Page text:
facing Larimer street. It was carried away in the flood of 1864.
Seven annual sessions of the Colorado conference have
been held, with a steady increase of preachers and members from year to
year. At its organization, only Colorado Territory made its limits, but
now Wyoming and New Mexico are embraced within its boundaries. It is our
intention, however, only to make a statement of Colorado Methodism in
There are few settlements of any importance that are
not included in the circuit system of this church, and few country
school-houses in which the Methodist itinerant does not occasionally or
regularly preach. Societies and Sunday schools are now organized in
every considerable settlement. The membership reported at the last
session of the conference, held in Pueblo, June 1870, was as follows: In
full communion 540; on probation 173; total 713; 25 Sunday schools, with
an attendance of 1647; 14 churches worth $76,000; 5 parsonages worth $6,100.
We give now, for the general information of our
readers, and for the special convenience of strangers and new comers, an
outline of each society's history where church buildings have been erected:
A neat brick chapel was built her in 1868, under the pastorate of Rev.
B.T. Vincent, costing a little upwards of $3000. Its plan, as that of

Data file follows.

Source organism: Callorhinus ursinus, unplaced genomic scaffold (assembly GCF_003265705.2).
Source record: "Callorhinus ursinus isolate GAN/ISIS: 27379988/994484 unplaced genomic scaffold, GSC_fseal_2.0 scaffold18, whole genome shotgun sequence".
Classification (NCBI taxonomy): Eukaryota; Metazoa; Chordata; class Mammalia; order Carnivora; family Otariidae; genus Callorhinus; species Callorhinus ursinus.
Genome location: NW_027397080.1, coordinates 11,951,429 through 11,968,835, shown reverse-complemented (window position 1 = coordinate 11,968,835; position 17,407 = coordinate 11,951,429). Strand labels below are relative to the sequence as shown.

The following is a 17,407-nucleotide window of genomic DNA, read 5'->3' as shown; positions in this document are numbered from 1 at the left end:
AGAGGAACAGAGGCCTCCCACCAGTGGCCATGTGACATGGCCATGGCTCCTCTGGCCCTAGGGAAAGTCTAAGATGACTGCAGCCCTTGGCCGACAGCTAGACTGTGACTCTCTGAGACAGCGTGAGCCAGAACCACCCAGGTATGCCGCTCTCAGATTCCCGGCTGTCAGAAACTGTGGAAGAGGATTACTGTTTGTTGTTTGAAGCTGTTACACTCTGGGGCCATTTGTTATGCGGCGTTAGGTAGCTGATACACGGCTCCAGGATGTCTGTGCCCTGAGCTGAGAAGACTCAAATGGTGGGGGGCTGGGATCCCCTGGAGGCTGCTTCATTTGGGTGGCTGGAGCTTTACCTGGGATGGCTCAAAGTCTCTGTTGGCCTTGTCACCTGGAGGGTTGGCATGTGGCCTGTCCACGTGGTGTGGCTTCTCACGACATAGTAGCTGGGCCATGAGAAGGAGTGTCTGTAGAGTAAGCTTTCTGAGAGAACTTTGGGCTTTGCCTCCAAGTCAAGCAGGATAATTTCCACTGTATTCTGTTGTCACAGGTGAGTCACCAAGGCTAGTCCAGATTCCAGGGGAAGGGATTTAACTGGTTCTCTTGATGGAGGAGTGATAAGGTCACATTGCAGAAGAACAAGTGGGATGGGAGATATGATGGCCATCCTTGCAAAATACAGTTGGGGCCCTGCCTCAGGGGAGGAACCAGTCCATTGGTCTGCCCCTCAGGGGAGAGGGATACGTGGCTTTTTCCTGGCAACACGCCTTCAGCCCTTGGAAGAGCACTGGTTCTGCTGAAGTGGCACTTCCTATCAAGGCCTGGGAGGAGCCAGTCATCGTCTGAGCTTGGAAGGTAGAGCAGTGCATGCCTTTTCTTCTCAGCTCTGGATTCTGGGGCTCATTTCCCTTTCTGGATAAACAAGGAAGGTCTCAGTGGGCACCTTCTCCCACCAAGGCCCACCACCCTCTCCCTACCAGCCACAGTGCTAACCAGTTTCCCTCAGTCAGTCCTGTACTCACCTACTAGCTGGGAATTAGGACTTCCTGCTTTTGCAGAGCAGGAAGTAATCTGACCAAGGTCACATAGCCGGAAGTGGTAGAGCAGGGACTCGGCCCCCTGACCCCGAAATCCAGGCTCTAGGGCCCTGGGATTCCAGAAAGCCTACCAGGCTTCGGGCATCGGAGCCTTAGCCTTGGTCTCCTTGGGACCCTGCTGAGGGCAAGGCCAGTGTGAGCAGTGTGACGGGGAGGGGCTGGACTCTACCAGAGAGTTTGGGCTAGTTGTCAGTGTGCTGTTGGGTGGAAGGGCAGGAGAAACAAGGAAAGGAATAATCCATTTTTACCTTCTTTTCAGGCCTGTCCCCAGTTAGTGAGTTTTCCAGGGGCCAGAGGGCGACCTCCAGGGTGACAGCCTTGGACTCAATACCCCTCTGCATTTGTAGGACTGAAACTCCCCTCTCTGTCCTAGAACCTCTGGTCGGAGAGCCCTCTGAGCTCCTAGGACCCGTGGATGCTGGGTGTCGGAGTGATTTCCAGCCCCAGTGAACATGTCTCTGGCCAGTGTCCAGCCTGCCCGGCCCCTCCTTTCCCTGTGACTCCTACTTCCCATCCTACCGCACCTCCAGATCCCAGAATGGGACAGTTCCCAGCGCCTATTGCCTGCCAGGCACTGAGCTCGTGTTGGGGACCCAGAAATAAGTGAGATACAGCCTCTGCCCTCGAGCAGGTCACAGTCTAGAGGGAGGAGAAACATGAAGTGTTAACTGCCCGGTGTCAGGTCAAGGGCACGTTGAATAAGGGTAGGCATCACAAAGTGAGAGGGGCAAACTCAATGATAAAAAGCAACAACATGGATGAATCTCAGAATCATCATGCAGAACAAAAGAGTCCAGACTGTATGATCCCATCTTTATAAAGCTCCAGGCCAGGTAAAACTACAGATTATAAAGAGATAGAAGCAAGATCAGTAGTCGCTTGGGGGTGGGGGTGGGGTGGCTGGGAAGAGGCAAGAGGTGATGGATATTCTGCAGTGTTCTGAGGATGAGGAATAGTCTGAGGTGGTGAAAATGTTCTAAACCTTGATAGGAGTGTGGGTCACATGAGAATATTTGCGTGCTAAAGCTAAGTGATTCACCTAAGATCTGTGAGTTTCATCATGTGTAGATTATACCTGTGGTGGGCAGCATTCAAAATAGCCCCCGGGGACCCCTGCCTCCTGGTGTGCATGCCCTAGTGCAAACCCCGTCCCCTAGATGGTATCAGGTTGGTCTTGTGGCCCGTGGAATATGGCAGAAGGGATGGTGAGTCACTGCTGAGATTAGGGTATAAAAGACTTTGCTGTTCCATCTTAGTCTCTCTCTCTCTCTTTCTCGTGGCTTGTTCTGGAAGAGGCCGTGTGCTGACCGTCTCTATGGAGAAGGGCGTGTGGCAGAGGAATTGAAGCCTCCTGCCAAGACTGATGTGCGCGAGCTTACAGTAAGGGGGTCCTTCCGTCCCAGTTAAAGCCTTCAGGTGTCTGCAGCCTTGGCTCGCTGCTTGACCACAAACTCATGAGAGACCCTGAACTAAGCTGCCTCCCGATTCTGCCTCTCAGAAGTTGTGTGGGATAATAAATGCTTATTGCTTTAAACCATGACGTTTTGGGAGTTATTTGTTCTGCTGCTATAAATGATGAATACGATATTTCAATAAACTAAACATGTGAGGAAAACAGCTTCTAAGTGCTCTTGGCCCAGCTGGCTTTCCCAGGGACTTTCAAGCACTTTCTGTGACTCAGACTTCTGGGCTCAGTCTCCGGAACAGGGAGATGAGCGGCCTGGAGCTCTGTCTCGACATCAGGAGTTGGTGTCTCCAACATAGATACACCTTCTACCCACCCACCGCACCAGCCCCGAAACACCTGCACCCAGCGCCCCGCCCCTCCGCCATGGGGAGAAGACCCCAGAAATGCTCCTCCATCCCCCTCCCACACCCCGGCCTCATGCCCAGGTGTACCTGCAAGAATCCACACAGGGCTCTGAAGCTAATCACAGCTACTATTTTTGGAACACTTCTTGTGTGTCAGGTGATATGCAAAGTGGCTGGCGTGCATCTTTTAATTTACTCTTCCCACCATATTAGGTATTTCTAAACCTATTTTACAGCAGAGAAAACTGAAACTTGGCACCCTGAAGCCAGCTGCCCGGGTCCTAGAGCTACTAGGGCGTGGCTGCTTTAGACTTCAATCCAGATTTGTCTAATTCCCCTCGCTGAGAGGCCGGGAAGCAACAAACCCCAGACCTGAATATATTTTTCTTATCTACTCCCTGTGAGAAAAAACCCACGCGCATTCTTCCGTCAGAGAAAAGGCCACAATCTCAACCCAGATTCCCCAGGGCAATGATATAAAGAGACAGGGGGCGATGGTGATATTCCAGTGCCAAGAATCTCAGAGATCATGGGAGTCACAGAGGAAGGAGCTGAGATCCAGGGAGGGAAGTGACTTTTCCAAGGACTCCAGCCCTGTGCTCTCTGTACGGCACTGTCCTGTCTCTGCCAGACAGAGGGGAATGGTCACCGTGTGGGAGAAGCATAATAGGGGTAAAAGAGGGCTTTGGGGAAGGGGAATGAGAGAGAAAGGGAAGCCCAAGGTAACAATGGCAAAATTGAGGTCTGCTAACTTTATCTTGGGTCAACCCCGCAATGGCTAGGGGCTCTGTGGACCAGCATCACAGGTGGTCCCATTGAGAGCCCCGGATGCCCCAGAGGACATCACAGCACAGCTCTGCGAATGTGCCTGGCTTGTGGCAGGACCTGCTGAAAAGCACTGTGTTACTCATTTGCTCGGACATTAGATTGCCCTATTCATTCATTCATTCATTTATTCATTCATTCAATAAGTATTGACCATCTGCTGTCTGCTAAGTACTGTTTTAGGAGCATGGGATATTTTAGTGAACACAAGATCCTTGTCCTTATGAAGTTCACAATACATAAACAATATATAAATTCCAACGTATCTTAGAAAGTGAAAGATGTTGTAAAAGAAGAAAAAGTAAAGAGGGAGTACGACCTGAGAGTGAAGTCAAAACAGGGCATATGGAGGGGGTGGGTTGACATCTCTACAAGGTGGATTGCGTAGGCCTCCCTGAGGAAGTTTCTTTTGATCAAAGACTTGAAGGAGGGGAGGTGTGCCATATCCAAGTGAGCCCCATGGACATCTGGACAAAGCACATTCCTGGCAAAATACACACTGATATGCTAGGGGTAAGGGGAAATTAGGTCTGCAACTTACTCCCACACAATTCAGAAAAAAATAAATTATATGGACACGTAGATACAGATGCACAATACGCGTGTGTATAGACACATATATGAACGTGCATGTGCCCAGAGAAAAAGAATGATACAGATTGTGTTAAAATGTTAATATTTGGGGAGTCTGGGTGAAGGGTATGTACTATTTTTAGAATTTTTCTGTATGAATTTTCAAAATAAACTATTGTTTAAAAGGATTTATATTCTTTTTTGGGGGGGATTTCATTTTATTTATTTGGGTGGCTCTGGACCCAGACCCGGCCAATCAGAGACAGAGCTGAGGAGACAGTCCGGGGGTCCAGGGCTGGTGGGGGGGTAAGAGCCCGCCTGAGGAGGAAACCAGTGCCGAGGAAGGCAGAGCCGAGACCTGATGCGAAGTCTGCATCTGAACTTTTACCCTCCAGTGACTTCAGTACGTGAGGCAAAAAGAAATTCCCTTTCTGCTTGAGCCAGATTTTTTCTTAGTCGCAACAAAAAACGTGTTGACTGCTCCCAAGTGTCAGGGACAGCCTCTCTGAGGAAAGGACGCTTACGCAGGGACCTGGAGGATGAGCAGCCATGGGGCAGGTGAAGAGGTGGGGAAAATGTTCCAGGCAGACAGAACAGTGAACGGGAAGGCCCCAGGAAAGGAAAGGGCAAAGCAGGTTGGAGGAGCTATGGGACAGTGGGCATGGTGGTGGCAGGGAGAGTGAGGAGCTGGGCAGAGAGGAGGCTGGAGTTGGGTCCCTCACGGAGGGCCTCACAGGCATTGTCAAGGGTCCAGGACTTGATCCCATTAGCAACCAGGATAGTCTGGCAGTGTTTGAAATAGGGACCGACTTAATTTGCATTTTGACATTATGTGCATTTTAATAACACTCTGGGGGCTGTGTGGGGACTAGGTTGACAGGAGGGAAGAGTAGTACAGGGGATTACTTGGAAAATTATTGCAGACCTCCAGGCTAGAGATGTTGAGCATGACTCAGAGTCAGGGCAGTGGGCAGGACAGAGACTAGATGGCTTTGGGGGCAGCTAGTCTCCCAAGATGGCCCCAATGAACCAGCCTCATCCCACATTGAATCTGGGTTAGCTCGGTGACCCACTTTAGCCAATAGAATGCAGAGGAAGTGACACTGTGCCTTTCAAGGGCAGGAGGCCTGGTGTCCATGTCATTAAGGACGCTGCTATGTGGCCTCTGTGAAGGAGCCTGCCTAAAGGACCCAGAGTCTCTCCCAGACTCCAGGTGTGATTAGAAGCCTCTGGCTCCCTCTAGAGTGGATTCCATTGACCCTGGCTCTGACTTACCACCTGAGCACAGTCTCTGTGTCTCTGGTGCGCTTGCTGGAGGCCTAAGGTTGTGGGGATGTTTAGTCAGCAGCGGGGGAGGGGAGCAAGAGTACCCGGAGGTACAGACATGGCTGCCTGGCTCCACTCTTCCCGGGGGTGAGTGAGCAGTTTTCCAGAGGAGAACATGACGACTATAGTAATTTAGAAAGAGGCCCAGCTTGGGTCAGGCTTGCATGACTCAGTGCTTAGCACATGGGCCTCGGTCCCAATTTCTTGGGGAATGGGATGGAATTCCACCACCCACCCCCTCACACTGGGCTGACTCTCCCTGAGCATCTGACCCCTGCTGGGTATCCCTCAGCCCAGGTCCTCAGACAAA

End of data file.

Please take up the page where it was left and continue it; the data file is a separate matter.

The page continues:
Black Hawk, is to be build upon at some future day, the present
structure being so arranged as to be the lecture room of the final
structure. A very fine building is in contemplation, and, with the
present promise of rapid growth of Golden, it is hoped the entire
building will be, ere long, completed. The pastors here have been B.C.
Dennis, O.A. Willard, D.W. Scott, W.M. Smith, B.T. Vincent, P. Peterson,
E.C. Brooks, and F.C. Millington, the present pastor, lately transferred
from the State of New York. The membership is about 50; Sunday school
This is a farming region, about 6 miles north of Golden City. A neat
little frame church was built here under the pastorate of Rev. Jesse
Smith, costing about $1800. This is the first strictly rural church ever
built in Colorado. The pastors of this circuit have been W.M. Smith,
D.W. Scott, Jesse Smith and G.W. Swift, the present pastor.
Before the organization of the Territory the
churches, in what is now Colorado, were under the jurisdiction of the
Right Rev. Bishop Miege, of Leavenworth, Kan. Bishop Miege transferred
his jurisdiction to Bishop Lamy, of Santa Fe, who retained the charge
until 1863, at which time Bishop Joseph P. Machebeuf, formerly Vicar
General of the Territory, was appointed Bishop of Colorado and Utah, and
assumed the charge, which he now retains.
In 1869, Bishop Machebeuf and Father John B. Raverdy,
came to the Territory as missionaries. They both had charge of the whole
Territory for nearly three years, without any clerical assistance. When
they came to Denver there was no church, but there was one in course of
erection, which was soon completed and occupied.
In Golden City a neat frame church was erected in
1866, on a fine block generously donated by Hon. W.M. Loveland and
Judge Johnson. Preparations are also made for schools,
The Rocky Mountain Directory and Colorado Gazetteer for 1871,
transcribed by J.S.